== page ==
Why Kate is a worthy Woman of the Year

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'Kate' wins Daily Life's woman of the year

ADFA's faceless Skype scandal victim known only as 'Kate' wins Daily Life's woman of the year.

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When I think back on the last 15 months, I’m astonished at how far we’ve come in terms of the national conversation around misogyny. While there’s no doubt the former Prime Minister may have provided one of the sparks to light a fire, there are other women to whom we must give credit for continuing a vital dialogue around women’s rights, particularly how they are challenged in a rape culture.

And so it was with a giant fist pump that I received the news that a young woman responsible for taking on one of Australia’s most powerful, masculine dominated codes has been voted Daily Life’s Woman of the Year.  

Known only as ‘Kate’, she proved a formidable force against the entrenched Boys Club of our Australian Defence Force Academy, highlighting the still-hostile environment women who want to be trained to defend their country are still forced to work and study in.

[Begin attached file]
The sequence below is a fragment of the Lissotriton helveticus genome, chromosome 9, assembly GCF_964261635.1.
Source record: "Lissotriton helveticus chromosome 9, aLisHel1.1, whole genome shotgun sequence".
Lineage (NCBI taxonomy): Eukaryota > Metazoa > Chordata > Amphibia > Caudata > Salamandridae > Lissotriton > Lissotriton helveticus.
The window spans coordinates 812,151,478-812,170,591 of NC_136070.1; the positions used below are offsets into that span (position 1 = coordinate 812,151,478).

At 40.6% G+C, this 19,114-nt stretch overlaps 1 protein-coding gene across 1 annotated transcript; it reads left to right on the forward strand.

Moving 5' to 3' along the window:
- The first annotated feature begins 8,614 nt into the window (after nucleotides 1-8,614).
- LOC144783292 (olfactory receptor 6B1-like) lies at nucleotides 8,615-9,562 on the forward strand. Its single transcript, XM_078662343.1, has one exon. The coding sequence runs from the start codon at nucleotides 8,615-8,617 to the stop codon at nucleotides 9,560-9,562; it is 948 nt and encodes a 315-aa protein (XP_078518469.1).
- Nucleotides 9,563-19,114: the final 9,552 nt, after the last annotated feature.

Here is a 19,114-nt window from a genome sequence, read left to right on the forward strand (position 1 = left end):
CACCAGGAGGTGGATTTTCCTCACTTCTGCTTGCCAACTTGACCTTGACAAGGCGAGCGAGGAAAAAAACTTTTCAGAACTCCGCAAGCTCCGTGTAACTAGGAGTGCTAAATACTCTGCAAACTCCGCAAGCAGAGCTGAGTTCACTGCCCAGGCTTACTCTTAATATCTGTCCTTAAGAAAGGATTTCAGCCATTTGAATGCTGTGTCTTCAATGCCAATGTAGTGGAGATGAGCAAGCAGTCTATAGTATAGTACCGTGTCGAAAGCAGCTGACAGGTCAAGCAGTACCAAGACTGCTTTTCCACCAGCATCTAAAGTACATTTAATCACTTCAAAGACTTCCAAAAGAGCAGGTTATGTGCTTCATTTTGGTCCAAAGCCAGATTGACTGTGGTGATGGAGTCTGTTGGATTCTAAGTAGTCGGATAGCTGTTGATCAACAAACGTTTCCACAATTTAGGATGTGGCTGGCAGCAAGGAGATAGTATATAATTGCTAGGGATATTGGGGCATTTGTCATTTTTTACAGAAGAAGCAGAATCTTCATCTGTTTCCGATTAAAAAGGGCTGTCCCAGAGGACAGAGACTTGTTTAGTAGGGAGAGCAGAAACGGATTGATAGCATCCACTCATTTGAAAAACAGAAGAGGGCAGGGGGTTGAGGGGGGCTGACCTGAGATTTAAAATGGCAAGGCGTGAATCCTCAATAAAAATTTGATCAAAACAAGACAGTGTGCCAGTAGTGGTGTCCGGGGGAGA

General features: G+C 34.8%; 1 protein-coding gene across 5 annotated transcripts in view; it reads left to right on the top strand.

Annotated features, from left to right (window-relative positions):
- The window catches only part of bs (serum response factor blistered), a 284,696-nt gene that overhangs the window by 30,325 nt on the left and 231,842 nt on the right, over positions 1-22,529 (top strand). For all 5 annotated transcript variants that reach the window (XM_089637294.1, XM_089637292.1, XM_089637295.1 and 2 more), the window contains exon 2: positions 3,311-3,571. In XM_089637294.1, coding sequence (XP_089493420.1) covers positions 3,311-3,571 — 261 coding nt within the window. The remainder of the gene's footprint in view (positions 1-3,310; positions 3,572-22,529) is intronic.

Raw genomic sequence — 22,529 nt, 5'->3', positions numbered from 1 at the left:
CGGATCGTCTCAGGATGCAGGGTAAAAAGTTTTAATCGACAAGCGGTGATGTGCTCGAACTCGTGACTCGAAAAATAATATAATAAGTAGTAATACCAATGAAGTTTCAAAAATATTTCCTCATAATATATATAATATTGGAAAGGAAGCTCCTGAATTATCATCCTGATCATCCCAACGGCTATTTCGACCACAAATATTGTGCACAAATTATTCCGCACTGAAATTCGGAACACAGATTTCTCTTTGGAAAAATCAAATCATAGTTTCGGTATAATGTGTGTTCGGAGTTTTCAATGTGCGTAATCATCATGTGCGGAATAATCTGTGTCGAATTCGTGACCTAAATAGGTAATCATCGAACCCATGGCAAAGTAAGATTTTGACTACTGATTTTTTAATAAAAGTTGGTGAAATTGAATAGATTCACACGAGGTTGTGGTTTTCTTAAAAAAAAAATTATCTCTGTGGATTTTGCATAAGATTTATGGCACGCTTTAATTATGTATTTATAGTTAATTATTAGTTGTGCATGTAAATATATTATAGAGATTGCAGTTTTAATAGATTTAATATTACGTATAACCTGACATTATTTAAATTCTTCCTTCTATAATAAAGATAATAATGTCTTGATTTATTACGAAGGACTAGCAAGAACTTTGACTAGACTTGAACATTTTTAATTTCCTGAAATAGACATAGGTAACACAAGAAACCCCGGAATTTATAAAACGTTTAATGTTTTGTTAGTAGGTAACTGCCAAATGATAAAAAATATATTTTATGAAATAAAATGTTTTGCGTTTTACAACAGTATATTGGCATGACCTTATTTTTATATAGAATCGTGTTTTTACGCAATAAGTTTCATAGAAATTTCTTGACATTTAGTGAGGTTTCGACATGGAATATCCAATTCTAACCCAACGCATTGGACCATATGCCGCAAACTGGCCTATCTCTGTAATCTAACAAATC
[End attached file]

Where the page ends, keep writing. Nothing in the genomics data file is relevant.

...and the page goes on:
By now, you’ll all be familiar with the story. In 2011, the then 19 year old Kate began a relationship with fellow cadet Daniel McDonald. McDonald colluded with his friend Dylan Deblaquiere to secretly film himself having sex with an unsuspecting Kate, and broadcast it to a group of Kate’s jeering male peers.

In an act that neatly displays just how uncomfortable some people continue to be with female sexuality, Kate was afterwards harassed by men who, on the surface, she had every right to expect would treat her like an equal.

Instead, she found herself on the receiving end of misogynist abuse and bullying, like so many women who brush up against those men emboldened by institutions to believe in the superiority of their own existence.  

It is no longer shocking to me that some men behave this way towards women; what is shocking is how easily they find and enable each other, their mutual enthusiasm for the act justifying their invidual desires to participate in such ritualised misogyny. 

Social change can be long and arduous, and challenging sexism in a comfortably sexist society has never been easy. To paraphrase an old saying, the greatest trick the patriarchy ever pulled was pretending it didn’t exist.